Primary tabs

Address concluded

Address of the Continental Congress

v3:482

Albany, Monday, August 28, 1775.

The treaty was again renewed. Present: Colonel Francis, Colonel Wolcott, Mr˙ Douw, Commissioners; Mr˙ Lynch, of South-Carolina, Mr˙ Duane and Mr˙ Robert Livingston, of New-York, Members of the Continental Congress; the Chairman and Committee of the City of Albany.

The Commissioners proceeded with the Speech of the Congress:

"Brothers and friends, attend:

" We upon this island have often spoke and entreated the King, and his servants the counsellors, that peace and harmony might still continue between us; that we cannot part with or loose our hold of the old covenant chain which united our fathers and theirs; that we want to brighten this chain, and keep the way open as our fathers did; that we want to live with them as brothers; labour, trade, travel abroad, eat and drink in peace. We have often asked them to love and live in such friendship with us as their fathers did with ours. We told them again, that we judged we were exceedingly injured; that they might as well kill us as take away our property and the necessaries of life. We have asked why they treat us thus? What has become of our repeated addresses and supplications to them? Who hath shut the ears of the King to the cries of his children in America? No soft answer, no pleasant voice from beyond the water, has yet sounded in our ears.

"Brothers: Thus stands the matter betwixt old England and America: You Indians know how things are proportioned in a family between the father and the son. The child carries a little pack. England we regard as the father. This island may be compared to the son.

"The father hath a numerous family, both at home and upon this island. He appoints a great number of servants to assist him in the government of his family. In process of time, some of his servants grew proud and ill-natured: they were displeased to see the boy so alert, and walk on so nimbly with his pack. They tell the father, and advise him to enlarge the child' s pack. They prevail; the pack is increased; the child takes it up again, as he thought it might be the father' s pleasure; speaks but few words — those very small, for he was loth to offend the father. Those proud and wicked servants, finding they had prevailed, laughed to see the boy sweat and stagger under his increased load. By and bye they apply to the father to double the child' s pack, because they heard him complain, and without any reason, said they; he is a cross child; correct him if he complains any more.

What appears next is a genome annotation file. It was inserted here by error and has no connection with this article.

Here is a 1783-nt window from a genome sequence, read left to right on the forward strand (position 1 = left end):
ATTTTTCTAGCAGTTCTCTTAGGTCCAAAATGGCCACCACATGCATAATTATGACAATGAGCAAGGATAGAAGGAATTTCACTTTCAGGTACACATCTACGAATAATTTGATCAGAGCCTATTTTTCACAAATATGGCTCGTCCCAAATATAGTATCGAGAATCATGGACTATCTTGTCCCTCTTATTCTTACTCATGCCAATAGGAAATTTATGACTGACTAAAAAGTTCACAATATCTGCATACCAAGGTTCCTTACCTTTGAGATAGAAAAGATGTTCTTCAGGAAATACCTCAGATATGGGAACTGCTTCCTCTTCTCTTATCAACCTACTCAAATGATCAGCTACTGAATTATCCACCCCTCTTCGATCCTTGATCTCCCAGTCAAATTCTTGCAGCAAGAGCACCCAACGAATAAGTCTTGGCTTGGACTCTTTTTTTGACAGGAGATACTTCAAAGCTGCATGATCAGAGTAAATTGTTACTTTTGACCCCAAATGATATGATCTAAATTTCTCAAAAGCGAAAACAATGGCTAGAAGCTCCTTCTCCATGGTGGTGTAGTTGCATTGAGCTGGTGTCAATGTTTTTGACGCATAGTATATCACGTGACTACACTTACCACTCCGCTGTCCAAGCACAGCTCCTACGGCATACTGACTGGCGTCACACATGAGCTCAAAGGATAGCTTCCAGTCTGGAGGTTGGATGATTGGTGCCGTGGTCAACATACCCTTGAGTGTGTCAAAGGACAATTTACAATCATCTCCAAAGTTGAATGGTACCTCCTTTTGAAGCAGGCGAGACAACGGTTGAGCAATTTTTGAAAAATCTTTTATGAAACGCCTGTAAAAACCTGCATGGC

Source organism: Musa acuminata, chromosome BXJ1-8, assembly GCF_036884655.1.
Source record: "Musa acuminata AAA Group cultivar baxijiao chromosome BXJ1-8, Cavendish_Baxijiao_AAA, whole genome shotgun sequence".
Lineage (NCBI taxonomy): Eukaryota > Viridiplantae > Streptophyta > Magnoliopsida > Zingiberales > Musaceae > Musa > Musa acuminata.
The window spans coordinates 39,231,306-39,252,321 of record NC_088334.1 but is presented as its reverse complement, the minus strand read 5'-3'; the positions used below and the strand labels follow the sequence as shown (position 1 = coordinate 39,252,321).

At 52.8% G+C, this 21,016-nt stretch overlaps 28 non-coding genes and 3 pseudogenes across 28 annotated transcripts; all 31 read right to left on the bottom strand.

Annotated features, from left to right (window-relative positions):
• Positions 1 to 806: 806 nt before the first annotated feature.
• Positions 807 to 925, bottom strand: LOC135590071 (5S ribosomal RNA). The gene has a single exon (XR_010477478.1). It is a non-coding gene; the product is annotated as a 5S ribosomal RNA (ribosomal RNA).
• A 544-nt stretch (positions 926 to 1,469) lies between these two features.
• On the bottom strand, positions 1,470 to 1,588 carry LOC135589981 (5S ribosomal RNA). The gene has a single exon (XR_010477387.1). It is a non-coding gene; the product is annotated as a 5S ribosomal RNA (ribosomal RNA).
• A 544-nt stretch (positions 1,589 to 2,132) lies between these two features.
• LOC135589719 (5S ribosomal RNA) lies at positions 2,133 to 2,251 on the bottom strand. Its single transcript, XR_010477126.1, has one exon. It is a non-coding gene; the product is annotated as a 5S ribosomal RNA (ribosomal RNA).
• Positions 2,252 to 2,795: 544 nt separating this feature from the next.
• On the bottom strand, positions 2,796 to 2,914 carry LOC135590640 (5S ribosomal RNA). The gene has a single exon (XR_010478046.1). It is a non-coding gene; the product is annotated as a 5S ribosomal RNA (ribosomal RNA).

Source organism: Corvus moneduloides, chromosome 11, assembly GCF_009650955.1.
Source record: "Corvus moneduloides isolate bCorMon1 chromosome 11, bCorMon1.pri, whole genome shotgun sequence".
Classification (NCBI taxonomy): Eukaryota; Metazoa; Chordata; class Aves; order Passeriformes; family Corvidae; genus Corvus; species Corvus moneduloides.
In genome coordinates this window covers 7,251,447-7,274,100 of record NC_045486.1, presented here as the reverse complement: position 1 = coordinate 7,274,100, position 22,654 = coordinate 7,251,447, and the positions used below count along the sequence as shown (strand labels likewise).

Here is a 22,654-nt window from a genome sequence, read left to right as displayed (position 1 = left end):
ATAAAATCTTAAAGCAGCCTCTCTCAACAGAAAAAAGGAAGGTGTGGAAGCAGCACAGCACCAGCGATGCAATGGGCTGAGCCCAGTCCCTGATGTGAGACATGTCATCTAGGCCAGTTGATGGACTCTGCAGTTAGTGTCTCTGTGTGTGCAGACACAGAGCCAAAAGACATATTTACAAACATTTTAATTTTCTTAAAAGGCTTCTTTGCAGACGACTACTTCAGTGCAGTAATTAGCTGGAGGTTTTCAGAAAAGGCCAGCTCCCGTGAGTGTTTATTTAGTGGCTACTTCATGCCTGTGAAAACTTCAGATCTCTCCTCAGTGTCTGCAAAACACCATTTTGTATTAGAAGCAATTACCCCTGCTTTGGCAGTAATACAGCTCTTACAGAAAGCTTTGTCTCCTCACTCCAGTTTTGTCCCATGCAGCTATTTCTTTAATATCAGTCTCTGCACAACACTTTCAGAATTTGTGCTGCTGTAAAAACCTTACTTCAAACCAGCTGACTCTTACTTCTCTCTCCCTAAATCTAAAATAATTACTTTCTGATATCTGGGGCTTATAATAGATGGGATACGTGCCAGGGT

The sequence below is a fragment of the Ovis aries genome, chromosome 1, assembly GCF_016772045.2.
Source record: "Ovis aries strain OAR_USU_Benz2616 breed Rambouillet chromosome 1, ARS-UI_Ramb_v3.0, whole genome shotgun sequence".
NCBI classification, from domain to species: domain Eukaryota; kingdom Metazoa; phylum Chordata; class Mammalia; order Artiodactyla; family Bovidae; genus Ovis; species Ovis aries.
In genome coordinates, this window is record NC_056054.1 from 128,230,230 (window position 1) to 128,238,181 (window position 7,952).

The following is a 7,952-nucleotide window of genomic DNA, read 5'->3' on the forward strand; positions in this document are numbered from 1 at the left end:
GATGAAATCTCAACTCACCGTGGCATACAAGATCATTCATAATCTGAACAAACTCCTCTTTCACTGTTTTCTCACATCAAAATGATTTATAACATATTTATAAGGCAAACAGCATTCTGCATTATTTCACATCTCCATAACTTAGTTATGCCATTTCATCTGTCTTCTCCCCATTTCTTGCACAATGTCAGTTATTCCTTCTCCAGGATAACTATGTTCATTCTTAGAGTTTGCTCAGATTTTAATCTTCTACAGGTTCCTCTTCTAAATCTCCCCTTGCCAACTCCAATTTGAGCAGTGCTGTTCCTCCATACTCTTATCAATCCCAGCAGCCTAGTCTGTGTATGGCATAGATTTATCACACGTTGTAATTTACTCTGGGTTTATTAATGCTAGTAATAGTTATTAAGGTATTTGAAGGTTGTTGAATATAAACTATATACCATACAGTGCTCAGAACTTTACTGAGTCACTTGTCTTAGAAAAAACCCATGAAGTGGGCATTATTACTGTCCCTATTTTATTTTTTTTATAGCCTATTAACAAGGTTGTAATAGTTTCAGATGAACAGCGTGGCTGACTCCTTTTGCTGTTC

"The boy entreats the father, addresses the great servants in a decent manner, that the pack may be lightened. He could not go any further; he humbly asks if the old fathers, in any of their records, had described such a pack for the child. After all the tears and entreaties of the child, the pack is redoubled; the child stands a little while, staggering under the weight, ready to fall every moment. However, he entreats the father once more, though so faint he could

v3:483

only lisp his last humble supplication. Waits awhile: no voice returns. The child concludes the father could not hear. Those proud servants had intercepted his supplications, or stopped the ears of the father. He therefore gives one struggle, and throws off the pack, and says he cannot take it up again; such a weight will crush him down, and kill him — and he can but die if he refuses.

"Upon this, those servants are very wroth, and tell the father many false stories respecting the child. They bring a great cudgel to the father, asking him to take it in his hand and strike the child.

"This may serve to illustrate the present condition of the King' s American subjects or children.